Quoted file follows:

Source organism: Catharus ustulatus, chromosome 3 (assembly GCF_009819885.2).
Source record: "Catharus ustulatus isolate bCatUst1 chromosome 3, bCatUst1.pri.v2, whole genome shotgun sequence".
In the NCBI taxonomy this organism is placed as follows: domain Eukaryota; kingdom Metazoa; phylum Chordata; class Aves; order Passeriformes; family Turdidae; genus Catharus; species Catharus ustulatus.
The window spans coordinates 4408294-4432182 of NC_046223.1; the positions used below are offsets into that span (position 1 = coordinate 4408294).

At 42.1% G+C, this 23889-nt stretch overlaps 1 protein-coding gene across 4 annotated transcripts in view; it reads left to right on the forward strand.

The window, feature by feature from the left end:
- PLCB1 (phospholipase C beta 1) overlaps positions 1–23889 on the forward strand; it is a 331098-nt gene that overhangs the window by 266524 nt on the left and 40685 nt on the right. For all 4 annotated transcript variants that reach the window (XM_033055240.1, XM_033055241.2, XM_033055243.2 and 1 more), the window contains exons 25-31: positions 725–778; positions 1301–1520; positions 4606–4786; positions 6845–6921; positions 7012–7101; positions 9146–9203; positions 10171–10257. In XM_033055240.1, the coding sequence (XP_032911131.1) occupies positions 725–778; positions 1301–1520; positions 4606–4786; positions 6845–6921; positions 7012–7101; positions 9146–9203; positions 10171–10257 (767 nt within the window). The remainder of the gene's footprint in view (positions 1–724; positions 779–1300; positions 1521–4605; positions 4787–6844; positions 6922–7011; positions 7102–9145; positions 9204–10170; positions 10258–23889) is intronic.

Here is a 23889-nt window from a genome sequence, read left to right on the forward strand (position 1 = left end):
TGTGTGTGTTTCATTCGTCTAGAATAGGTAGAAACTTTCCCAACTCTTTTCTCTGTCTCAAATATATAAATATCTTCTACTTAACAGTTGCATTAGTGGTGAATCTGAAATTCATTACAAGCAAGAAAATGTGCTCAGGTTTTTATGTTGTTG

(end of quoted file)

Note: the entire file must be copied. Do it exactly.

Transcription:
Source organism: Catharus ustulatus, chromosome 3 (assembly GCF_009819885.2).
Source record: "Catharus ustulatus isolate bCatUst1 chromosome 3, bCatUst1.pri.v2, whole genome shotgun sequence".
In the NCBI taxonomy this organism is placed as follows: domain Eukaryota; kingdom Metazoa; phylum Chordata; class Aves; order Passeriformes; family Turdidae; genus Catharus; species Catharus ustulatus.
The window spans coordinates 4408294-4432182 of NC_046223.1; the positions used below are offsets into that span (position 1 = coordinate 4408294).

At 42.1% G+C, this 23889-nt stretch overlaps 1 protein-coding gene across 4 annotated transcripts in view; it reads left to right on the forward strand.

The window, feature by feature from the left end:
- PLCB1 (phospholipase C beta 1) overlaps positions 1–23889 on the forward strand; it is a 331098-nt gene that overhangs the window by 266524 nt on the left and 40685 nt on the right. For all 4 annotated transcript variants that reach the window (XM_033055240.1, XM_033055241.2, XM_033055243.2 and 1 more), the window contains exons 25-31: positions 725–778; positions 1301–1520; positions 4606–4786; positions 6845–6921; positions 7012–7101; positions 9146–9203; positions 10171–10257. In XM_033055240.1, the coding sequence (XP_032911131.1) occupies positions 725–778; positions 1301–1520; positions 4606–4786; positions 6845–6921; positions 7012–7101; positions 9146–9203; positions 10171–10257 (767 nt within the window). The remainder of the gene's footprint in view (positions 1–724; positions 779–1300; positions 1521–4605; positions 4787–6844; positions 6922–7011; positions 7102–9145; positions 9204–10170; positions 10258–23889) is intronic.

Here is a 23889-nt window from a genome sequence, read left to right on the forward strand (position 1 = left end):
TGTGTGTGTTTCATTCGTCTAGAATAGGTAGAAACTTTCCCAACTCTTTTCTCTGTCTCAAATATATAAATATCTTCTACTTAACAGTTGCATTAGTGGTGAATCTGAAATTCATTACAAGCAAGAAAATGTGCTCAGGTTTTTATGTTGTTG